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Growing in Agriculture: Succession Planning





Growing in Agriculture

 

Succession Planning

By Lucas Lentsch, Secretary of Agriculture

 

January 21, 2016

 

Agriculture is a risky business. From the whims of weather to the often unpredictable nature of the commodity and livestock markets to the cost of inputs, there is much in agriculture we can’t control. Because of the uncertainty, it’s important to take the time to manage the things we can control. One thing all families involved in agriculture can do is take the time to sit down and discuss how your farm, ranch or agriculture related business will transition from one generation to the next.

 

An important first step is preparing a team of advisors and putting together a schedule of succession planning meetings—a decision this important often can’t be made after only one discussion. Your succession planning team may include legal counsel, an accountant, a lender and those invested in the current and future success of your family operation. Sometimes those individuals extend beyond family. In some cases, families decide that the best course of action is  bringing in a third party to run the operation, whether that’s a young producer, just starting out and looking for a place to call home, or a neighbor looking to expand. Succession planning conversations won’t be easy, but they are essential to the health of a sustained operation.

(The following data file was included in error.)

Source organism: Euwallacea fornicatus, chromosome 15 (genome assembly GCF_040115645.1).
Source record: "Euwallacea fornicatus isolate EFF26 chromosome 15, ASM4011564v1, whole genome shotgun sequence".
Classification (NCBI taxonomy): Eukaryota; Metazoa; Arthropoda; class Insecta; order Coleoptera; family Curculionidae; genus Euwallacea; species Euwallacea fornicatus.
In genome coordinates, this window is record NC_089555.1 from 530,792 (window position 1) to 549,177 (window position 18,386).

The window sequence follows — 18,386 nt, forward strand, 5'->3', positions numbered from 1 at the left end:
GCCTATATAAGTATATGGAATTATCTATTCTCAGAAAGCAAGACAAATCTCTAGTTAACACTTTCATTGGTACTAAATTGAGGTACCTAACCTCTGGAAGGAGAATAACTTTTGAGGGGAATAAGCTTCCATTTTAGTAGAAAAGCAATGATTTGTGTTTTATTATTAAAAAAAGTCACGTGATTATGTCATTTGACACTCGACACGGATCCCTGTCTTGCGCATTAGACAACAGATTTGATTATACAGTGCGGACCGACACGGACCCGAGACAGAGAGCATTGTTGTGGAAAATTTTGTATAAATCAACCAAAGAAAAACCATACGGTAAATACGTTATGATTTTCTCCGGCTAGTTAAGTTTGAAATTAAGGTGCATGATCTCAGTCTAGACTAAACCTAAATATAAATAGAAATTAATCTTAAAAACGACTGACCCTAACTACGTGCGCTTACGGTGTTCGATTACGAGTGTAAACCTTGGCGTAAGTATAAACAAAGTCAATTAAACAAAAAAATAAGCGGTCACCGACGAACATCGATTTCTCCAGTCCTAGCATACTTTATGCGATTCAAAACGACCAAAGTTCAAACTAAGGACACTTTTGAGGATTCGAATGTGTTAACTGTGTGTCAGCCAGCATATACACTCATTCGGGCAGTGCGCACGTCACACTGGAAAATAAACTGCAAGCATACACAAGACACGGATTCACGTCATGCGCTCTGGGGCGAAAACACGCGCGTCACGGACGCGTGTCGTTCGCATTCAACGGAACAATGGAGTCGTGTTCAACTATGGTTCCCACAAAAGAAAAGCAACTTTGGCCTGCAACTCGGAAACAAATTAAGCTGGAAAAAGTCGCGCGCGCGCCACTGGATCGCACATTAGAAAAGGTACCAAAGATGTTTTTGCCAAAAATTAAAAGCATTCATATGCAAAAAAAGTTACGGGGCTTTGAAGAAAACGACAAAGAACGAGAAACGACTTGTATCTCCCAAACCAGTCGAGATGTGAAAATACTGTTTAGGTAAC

Unfortunately, health related events or untimely deaths happen in families. When life happens or tragedy hits, it is especially important that families already have a plan in place to answer the important questions. Planning now for the “what if” moments, allows all parties involved to focus on the present rather than worrying about the future.

 

As we start a new year, I ask every farm and ranch family to take the first step on this journey. Ask your lender, accountant or lawyer for recommendations of whom to work with. There are a number of professionals that help families work through these questions and can provide important advice and insight; however, it is most important that you find the one that works for you and your family.

 

If your family has done this challenging work already, congratulations to you for making it a priority. If succession planning has been on the “to do list” for some time—I encourage you to plan now.  Don’t wait any longer. Your family has worked too hard to leave so much uncertain.

 

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An mp3 audio version of this column can be found on the SDDA website.

 

A photo of Lentsch can be downloaded here.